Spot the tax haven? Avoiding the blacklist is a game for zero tax countries

The EU’s latest ‘blacklist’ for tax havens has just been released, but some of the biggest names are not on the list. Certain territories are getting away with offering 0% tax rates – meaning multi-billion dollar corporations who register there can pay no tax (while the rest of us are contributing our fair share).

It’s time for the EU to take its own blacklist seriously and stop treating tax avoidance like a game, write Kira Peter-Hansen and Ernest Urtasun.

Twice a year, European countries get together to decide which countries outside of the EU are going to make it into the so-called ’blacklist’, a list of the biggest tax havens in the world. The threat of being added to the tax haven blacklist is supposed to dissuade countries from offering low tax rates as a perk for corporations. Tax havens rob all of us from the benefit of tax money that should rightfully be paid in countries where these corporations actually do business.

The newest version of the EU’s tax haven blacklist came out today. There are some conspicuous names missing from the list: the Cayman Islands, Jersey, the Bahamas, the Isle of Man. These are all countries that offer corporationsa tax rate of 0% but they have not been blacklisted. There’s a game being played behind the scenes, and ordinary people are on the losing side. Let’s look into what’s really going on here.

What is a tax haven and why tax havens are bad ?

Tax havens are countries that offer extremely low tax rates to giant multinational corporations and rich individuals to help them avoid taxes in their home countries, where they would traditionally pay a fairer sum. 

So, for example, a well-known Swedish furniture brand can do most of their business in Sweden but base their headquarters in the Cayman Islands or Jersey. Does that mean that they are transferring their business to the middle of the Caribbean Sea? Not at all. What it means is that they are setting up a fictional office on a tropical island and claiming that they make all of their money there so that they can benefit from the 0% tax rate. So, while the workers of the Swedish furniture brand are diligently paying their taxes in Sweden, the owners are using a tropical paradise to escape the taxes they have to pay.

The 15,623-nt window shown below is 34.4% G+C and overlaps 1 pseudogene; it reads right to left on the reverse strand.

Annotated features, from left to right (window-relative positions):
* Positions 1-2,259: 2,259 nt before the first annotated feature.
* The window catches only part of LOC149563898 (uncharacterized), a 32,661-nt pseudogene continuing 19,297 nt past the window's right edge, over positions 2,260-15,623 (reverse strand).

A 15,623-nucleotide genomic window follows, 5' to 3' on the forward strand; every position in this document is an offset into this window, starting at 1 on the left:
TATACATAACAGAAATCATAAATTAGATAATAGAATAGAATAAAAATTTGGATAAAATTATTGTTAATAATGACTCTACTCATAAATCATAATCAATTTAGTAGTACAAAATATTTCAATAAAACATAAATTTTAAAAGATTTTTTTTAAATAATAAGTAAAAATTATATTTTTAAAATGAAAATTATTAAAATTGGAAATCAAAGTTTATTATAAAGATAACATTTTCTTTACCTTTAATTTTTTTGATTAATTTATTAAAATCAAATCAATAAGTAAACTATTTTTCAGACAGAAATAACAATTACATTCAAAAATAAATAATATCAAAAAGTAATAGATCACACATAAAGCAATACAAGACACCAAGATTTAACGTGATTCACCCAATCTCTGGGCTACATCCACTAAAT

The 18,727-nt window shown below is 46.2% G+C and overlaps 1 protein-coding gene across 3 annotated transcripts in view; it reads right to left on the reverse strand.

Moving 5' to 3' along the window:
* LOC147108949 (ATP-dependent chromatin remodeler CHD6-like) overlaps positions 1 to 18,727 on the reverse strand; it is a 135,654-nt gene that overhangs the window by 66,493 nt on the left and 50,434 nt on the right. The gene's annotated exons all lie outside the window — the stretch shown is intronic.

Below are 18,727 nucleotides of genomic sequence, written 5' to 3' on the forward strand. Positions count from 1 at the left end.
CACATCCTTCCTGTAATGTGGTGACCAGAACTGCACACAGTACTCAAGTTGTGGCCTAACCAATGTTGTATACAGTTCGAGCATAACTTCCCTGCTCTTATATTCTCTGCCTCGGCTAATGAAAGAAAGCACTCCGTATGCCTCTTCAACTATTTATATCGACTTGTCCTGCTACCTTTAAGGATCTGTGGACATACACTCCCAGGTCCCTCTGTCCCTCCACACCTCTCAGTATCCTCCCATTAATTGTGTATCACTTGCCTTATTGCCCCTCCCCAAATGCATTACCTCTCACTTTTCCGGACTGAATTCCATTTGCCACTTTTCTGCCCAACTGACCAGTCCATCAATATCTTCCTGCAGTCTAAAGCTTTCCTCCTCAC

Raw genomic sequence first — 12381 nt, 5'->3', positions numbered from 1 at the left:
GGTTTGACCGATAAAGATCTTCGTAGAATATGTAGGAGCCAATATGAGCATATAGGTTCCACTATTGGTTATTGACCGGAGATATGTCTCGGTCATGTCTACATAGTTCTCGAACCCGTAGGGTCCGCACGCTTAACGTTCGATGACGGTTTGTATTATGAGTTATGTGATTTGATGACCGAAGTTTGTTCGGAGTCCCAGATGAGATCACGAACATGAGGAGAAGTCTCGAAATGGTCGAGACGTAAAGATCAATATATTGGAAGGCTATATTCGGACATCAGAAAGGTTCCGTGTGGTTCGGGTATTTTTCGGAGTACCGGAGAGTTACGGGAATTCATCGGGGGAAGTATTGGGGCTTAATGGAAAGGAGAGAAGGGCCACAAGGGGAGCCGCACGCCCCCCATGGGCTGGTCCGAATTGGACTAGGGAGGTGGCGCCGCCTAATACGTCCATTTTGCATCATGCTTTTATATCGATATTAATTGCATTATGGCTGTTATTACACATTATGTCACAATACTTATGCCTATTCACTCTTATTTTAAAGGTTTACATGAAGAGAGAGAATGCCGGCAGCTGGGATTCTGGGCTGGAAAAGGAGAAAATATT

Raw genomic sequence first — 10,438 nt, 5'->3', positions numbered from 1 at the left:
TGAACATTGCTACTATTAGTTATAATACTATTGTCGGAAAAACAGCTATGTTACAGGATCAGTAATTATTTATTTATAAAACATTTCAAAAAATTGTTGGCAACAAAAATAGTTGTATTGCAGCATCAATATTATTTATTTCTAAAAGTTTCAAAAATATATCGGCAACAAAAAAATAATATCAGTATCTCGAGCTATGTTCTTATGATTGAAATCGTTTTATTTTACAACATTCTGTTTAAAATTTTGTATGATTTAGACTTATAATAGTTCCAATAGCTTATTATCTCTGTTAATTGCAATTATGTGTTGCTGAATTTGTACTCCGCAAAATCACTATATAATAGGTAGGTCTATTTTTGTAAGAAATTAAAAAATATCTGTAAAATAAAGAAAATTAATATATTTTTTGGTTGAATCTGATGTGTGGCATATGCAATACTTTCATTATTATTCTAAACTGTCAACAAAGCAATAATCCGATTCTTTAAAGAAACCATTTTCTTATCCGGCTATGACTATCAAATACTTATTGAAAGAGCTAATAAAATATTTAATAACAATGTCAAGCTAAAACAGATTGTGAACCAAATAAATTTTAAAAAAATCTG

Why are some of the world’s biggest tax havens missing from the EU’s blacklist?

In 2017, the EU started collecting the names of some of these countries that offer special benefits to the super rich in the tax haven list. The blacklist is supposed to be a tool for the EU to fight tax avoidance and to name and shame countries who create unfair tax competition.

But the catch is that they leave out some of the biggest players in the tax benefit world. Why? Because the criteria for who should be put on the list are too weak. If you don’t believe it, look at the tax haven blacklist from October. The Cayman Islands, the Seychelles, Jersey, the British Virgin Islands and other countries that offer corporationsa tax rate of 0% were missing from the blacklist. Another example is Switzerland. Even with scandals like the Suisse Secrets, Switzerland benefits from the weak criteria and isn’t listed as it should be.

There is also a weaker version of the blacklist called the grey list. It’s the blacklist’s little sibling. The grey list is for countries whose tax practices warrant further scrutiny, but who have at least made some commitment to change. Countries entering the grey list are fully aware that this is happening and they get a warning from the EU, but their intention to change their tax systems gives them a pass out of the blacklist.

If this doesn’t sound fair, it’s because it isn’t at all. Turkey has repeatedly failed to comply  with the criteria or change its tax system, but it has managed to avoid the blacklist for years now. South Dakota in the US also gives preferential tax deals to corporations. But the US is far from appearing on the blacklist, despite playing a big role in the Pandora Papers and the European Parliament asking for it to be added. Bermuda, the British Virgin Islands and the Bahamas offer big corporations a 0% tax rate but are still only making it onto the grey list because they manage to jump through the right loopholes.

How can we fix the EU’s tax haven blacklist?

All this means that the blacklist is being undermined. It should be a strong tool to fight against tax avoidance and unfair tax competition in the world. But right now it feels like a game of hide and seek, where it’s too easy for countries to be let off the hook. 

We have repeatedly asked for the criteria for blacklisting tax havens to be stronger. We’ve also called for the list to be updated in a way that is both transparent and accountable, to put an end to the political games.And we are not alone in this, the European Parliament has demanded the list be revised multiple times.

It is time for the biggest tax havens to make it onto the list. Countries offering 0% tax deals should be listed immediately. The criteria need to be properly applied both inside and outside the EU.

If this doesn’t happen, we will not be able to achieve tax justice. Large corporations will still benefit from not paying taxes and it will be EU citizens who will have to pay for a mess that their own governments have the power to fix.